168

position: sticky works on some mobile browsers now, so you can make a menu bar scroll with the page but then stick to the top of the viewport whenever the user scrolls past it.

But what if you want to restyle your sticky menu bar slightly whenever it's currently 'sticking'? eg, you might want the bar to have rounded corners whenever it's scrolling with the page, but then as soon as it sticks to the top of the viewport, you want to get rid of the top rounded corners, and add a little drop shadow underneath it.

Is there any kind of pseudoselector (eg ::stuck) to target elements that have position: sticky and are currently sticking? Or do browser vendors have anything like this in the pipeline? If not, where would I request it?

NB. javascript solutions are not good for this because on mobile you usually only get a single scroll event when the user releases their finger, so JS can't know the exact moment that the scroll threshold was passed.

6 Answers 6

144

There is currently no selector that is being proposed for elements that are currently 'stuck'. The Postioned Layout module where position: sticky is defined does not mention any such selector either.

Feature requests for CSS can be posted to the www-style mailing list. I believe a :stuck pseudo-class makes more sense than a ::stuck pseudo-element, since you're looking to target the elements themselves while they are in that state. In fact, a :stuck pseudo-class was discussed some time ago; the main complication, it was found, is one that plagues just about any proposed selector that attempts to match based on a rendered or computed style: circular dependencies.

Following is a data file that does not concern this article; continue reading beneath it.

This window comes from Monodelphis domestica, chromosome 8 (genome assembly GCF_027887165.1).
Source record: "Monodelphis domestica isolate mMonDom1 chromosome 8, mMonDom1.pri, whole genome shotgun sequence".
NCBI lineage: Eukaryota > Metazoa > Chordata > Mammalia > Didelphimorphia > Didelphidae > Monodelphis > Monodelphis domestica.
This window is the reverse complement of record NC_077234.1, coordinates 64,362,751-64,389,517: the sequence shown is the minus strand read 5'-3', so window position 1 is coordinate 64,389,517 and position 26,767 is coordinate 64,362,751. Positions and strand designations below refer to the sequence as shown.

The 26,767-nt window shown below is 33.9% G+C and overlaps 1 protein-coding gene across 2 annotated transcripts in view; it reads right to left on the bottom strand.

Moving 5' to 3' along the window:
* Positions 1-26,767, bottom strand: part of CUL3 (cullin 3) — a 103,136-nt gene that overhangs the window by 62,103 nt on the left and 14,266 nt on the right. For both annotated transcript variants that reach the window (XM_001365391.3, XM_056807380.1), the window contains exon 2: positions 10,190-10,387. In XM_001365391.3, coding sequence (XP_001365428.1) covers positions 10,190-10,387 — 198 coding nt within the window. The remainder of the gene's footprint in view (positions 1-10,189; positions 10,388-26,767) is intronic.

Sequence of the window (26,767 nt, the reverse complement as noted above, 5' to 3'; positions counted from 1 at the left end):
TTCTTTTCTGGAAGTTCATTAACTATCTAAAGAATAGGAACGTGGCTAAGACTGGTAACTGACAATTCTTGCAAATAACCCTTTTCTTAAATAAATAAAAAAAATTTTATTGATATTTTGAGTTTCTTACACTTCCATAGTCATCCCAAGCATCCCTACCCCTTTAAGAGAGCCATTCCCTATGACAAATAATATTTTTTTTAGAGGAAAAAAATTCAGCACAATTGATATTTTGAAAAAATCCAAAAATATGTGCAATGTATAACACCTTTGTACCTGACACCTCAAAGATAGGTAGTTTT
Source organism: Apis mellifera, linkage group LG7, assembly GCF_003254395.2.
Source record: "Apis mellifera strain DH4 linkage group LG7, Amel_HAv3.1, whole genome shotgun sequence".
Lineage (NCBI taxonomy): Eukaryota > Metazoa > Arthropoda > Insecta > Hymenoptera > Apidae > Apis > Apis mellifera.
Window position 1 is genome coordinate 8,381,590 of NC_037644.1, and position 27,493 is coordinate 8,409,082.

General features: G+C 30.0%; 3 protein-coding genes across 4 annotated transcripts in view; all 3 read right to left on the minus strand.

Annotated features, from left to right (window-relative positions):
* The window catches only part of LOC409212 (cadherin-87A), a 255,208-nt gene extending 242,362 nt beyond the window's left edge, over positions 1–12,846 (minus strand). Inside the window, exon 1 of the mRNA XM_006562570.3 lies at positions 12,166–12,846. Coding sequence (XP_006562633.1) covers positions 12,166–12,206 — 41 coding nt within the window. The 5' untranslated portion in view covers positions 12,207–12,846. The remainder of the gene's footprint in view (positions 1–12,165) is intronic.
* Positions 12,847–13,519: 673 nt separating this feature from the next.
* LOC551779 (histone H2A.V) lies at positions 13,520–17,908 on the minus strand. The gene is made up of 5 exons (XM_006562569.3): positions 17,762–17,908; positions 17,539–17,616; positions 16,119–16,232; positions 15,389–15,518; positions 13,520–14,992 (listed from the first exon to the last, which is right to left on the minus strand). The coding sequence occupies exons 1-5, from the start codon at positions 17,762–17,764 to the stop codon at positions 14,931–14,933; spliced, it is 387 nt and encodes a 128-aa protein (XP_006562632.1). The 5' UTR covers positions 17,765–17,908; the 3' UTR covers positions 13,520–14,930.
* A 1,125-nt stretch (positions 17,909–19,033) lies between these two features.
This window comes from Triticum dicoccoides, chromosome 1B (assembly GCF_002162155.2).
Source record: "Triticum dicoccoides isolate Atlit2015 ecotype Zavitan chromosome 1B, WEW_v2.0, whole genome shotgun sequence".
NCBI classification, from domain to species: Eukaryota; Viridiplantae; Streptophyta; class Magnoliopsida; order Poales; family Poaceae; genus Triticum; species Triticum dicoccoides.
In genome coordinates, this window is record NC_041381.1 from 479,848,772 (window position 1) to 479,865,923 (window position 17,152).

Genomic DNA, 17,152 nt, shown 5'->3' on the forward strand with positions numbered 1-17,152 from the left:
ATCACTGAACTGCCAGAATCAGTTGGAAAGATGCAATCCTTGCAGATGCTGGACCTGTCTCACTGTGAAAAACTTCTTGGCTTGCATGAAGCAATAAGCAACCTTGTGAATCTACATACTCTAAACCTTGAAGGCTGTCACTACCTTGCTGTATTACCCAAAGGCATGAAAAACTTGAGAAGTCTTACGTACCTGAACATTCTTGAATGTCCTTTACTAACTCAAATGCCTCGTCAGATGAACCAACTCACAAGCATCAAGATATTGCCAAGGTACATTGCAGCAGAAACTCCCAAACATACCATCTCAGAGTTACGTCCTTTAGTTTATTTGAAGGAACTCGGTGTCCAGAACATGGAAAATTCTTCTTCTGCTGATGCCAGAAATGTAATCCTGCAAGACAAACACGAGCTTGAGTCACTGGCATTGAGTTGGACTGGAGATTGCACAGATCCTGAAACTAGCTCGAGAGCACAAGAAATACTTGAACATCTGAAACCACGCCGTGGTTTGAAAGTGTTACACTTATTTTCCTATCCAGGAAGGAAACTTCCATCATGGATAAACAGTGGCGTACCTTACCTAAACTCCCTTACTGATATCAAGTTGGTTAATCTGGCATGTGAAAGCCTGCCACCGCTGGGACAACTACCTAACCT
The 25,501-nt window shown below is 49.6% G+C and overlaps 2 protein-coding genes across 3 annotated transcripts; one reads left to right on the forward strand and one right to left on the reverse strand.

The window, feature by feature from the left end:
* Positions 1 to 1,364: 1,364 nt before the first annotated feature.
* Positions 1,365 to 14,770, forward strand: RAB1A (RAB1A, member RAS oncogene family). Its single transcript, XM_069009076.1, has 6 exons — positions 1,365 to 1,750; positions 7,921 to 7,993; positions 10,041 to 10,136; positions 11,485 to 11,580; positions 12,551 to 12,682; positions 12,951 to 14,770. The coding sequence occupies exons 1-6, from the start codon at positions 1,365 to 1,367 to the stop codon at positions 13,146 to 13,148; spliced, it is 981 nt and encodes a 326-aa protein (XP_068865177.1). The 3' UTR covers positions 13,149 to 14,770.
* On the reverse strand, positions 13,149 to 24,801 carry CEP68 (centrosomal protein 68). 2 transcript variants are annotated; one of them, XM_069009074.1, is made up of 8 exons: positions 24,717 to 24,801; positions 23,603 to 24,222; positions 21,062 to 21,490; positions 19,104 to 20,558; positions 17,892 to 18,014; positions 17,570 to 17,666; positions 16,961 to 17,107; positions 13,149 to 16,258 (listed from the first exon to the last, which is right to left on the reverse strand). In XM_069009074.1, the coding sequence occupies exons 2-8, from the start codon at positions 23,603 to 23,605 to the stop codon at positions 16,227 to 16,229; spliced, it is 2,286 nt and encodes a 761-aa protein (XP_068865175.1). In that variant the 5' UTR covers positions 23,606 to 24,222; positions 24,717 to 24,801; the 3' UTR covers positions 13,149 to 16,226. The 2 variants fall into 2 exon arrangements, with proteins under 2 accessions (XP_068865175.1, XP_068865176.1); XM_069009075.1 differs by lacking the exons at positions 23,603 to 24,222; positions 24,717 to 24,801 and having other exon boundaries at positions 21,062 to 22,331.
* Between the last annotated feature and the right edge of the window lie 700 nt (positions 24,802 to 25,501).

In the case of a :stuck pseudo-class, the simplest case of circularity would occur with the following CSS:

:stuck { position: static; /* Or anything other than sticky/fixed */ }
:not(:stuck) { position: sticky; /* Or fixed */ }

And there could be many more edge cases that would be difficult to address.

While it's generally agreed upon that having selectors that match based on certain layout states would be nice, unfortunately major limitations exist that make these non-trivial to implement. I wouldn't hold my breath for a pure CSS solution to this problem anytime soon.

19
  • 24
    That's a shame. I was looking for a solution to this problem too. Wouldn't it be fairly easy to simply introduce a rule that says position properties on a :stuck selector should be ignored? (a rule for browser vendors I mean, similar to rules about how left takes precedence over right etc))
    – powerbuoy
    Apr 18, 2016 at 13:01
  • 5